Luckily, Houston leads the country and Austin is 4th in line in declines in new construction.  Per CoStar, Houston construction is down roughly 11,000 units this quarter compared to the 1st Quarter 2020.  Austin is down roughly 5,500 units over the same period.  Nevertheless, Houston and Austin still rank 7th and 9th in total inventory under construction nationwide.



According to the Center on Budget and Policy Priorities, 14 million Americans living in rental housing are behind on rent per data collected December 9-21.  Roughly 26% of that figure are households with children. 


Although $25 billion has been allocated to combat this crisis, the estimated backrent is $100 billion. Even if tenants have started working again, it will be incredibly difficult to repay landlords for months of missed payments. 


If landlords aren’t getting paid rent, they won’t be able to pay their mortgages. This could possibly result in a growing wave of foreclosures. As of December 2020, foreclosure rates in Harris County were 1 in every 8,046 and in Houston the rates were even higher at 1 in every 7,663 per RealtyTrac.  In Austin it is 1 in every 16,401. 


As foreclosures increase, the rate of homelessness in Texas will grow. Homelessness was already a significant issue in Texas prior to the pandemic, but the problem will continue to become even more severe. 


See the below charts for relevant statistics on homelessness in Houston and Austin.



In addition to higher vacancy rates, sales volumes on these types of homes have already declined significantly due to the Covid-19 pandemic. 


According to CoStar, Austin and Houston had roughly $1.2B and $1.0B in sales volume in 2020, a 50% and 66% decline from the prior year respectively.  The average price and total units sold was $186,611/unit and 19,200 units in Austin and $129,564/unit and 25,900 units in Houston.  CoStar estimates the total asset values of the multi-family sector in Austin and Houston are $46B and $84.1B respectively.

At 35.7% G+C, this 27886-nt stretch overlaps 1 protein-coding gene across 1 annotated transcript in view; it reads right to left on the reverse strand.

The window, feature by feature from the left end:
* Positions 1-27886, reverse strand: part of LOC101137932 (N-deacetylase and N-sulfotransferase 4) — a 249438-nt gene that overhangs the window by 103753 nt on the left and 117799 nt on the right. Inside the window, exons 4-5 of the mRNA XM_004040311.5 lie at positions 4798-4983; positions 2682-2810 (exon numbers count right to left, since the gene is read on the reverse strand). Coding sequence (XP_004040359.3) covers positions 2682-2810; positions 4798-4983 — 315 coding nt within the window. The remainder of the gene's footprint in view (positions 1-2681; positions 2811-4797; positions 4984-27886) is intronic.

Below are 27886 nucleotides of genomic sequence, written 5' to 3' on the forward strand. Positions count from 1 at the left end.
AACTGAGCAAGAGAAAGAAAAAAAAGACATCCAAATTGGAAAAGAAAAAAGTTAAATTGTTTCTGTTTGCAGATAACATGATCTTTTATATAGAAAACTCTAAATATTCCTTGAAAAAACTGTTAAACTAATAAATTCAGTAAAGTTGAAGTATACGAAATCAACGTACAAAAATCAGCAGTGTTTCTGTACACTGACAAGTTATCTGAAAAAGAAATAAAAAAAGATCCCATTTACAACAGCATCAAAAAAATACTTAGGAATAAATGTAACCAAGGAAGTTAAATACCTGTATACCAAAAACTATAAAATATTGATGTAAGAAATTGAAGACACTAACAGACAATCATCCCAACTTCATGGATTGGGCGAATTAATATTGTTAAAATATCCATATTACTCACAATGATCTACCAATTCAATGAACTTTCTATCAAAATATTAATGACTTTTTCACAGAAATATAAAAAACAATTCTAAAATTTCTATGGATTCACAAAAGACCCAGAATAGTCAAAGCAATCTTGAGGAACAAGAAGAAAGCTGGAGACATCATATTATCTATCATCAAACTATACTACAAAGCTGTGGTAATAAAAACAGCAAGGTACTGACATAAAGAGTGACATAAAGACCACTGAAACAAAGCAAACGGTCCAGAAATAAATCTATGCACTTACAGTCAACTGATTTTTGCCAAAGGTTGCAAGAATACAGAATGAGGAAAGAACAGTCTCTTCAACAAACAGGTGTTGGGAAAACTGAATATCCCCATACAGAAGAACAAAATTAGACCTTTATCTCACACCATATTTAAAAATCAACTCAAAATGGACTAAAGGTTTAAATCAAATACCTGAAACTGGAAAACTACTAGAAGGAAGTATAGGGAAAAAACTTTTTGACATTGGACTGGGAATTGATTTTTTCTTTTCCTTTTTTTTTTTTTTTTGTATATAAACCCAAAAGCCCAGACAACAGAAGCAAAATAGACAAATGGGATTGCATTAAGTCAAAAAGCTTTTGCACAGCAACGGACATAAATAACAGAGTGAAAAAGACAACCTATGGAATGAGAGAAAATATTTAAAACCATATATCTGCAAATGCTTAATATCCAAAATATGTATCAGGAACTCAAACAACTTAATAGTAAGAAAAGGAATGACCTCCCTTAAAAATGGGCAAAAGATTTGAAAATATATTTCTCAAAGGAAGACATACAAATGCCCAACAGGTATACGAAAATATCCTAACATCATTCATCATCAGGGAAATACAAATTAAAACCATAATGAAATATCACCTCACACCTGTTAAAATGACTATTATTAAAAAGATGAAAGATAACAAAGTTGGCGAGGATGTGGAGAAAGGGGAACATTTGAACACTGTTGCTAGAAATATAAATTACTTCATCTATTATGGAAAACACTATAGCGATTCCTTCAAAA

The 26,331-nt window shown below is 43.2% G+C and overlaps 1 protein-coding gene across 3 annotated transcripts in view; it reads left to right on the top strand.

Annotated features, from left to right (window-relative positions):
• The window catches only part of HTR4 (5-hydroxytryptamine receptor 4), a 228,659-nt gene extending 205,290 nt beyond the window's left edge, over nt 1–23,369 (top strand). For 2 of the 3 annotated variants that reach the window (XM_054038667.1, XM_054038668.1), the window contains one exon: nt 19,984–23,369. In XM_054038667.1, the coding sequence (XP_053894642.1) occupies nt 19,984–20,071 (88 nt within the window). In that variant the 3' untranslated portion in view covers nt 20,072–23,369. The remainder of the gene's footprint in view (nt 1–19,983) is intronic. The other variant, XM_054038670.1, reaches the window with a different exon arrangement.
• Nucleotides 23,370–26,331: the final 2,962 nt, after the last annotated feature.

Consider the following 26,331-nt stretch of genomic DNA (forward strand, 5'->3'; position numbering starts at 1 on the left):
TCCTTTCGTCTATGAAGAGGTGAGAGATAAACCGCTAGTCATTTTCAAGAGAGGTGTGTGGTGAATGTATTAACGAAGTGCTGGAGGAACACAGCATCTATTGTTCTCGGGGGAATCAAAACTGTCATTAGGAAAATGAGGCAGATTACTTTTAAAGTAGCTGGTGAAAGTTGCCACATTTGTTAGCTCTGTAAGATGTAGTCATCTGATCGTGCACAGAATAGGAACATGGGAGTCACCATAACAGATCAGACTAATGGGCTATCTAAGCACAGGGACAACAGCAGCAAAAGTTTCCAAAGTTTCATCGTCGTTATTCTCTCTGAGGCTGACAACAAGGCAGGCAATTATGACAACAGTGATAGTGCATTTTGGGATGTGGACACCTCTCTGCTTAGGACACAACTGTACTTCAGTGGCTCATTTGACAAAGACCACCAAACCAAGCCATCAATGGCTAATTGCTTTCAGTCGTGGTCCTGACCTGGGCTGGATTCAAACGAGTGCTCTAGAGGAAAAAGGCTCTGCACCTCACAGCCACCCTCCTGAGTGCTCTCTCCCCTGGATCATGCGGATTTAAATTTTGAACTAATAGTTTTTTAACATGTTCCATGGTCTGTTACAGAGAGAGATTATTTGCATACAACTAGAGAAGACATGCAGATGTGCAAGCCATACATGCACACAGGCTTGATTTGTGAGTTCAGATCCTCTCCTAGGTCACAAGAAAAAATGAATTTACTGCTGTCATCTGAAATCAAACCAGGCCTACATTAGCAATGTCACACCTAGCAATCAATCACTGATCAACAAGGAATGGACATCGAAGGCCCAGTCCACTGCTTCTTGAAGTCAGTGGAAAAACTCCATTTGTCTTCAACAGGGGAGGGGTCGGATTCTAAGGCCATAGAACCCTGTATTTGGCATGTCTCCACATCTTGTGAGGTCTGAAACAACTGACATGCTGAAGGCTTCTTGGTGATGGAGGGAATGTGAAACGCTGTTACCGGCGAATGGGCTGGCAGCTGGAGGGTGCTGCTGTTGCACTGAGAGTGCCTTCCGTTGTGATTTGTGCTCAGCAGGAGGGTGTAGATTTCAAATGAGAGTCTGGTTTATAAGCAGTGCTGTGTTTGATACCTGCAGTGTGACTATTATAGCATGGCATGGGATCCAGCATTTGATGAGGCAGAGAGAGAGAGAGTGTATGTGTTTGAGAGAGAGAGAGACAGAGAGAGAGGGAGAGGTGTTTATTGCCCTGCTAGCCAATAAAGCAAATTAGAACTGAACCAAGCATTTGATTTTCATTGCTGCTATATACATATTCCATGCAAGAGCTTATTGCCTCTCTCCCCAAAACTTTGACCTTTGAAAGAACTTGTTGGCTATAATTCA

When we look at the absorption rate over the past 12 months in Austin and Houston, we can see that it is a fraction of the units currently under construction. This means that vacancy rates will continue to increase over the next year or so. Also, once the moratorium on evictions is lifted at the end of March, the number could skyrocket. 


FuseGIS forecasts that multi-family will experience a significant correction in prices and rents once evictions are permitted again.


While a housing crisis is heading our way and the market is going to take a significant downtown, it is still possible to make the right moves during this time. The key is to have the right strategies and tools in your pocket. 


With the right tools, you can gather the information you need to stay ahead of your competition and make smart moves. For example, FuseGIS allows you to see incredibly useful information about properties quickly and easily, all from one powerful interactive map. 


FuseGIS has the entire database of Low-Income Housing Tax Credit (LIHTC) properties for Austin and Houston metro areas. With the click of a mouse, you can see the project name, HUD ID number, total number of units, total number of low-income units, the breakdown of units, the credit allocation year, the construction type and much more.  


For example, here’s a view showing Canal Place Apartments in the “Greater Fifth Ward” neighborhood of Houston.


Plus, with FuseGIS you can also see all of the City of Austin’s affordable housing inventory. Here’s an example of a view showing the brand new 44 East Tower in the Rainey Street District in Downtown Austin.


With FuseGIS, you’ll have all of this important information at your fingertips, which can reveal opportunities to build and develop more affordable housing. This allows you to know as much as possible, so you can be prepared and informed and better able to adapt to whatever happens next. 

To learn more about FuseGIS, request your free demo here.


Try it for a month and get you money back if you're not happy with the  tool!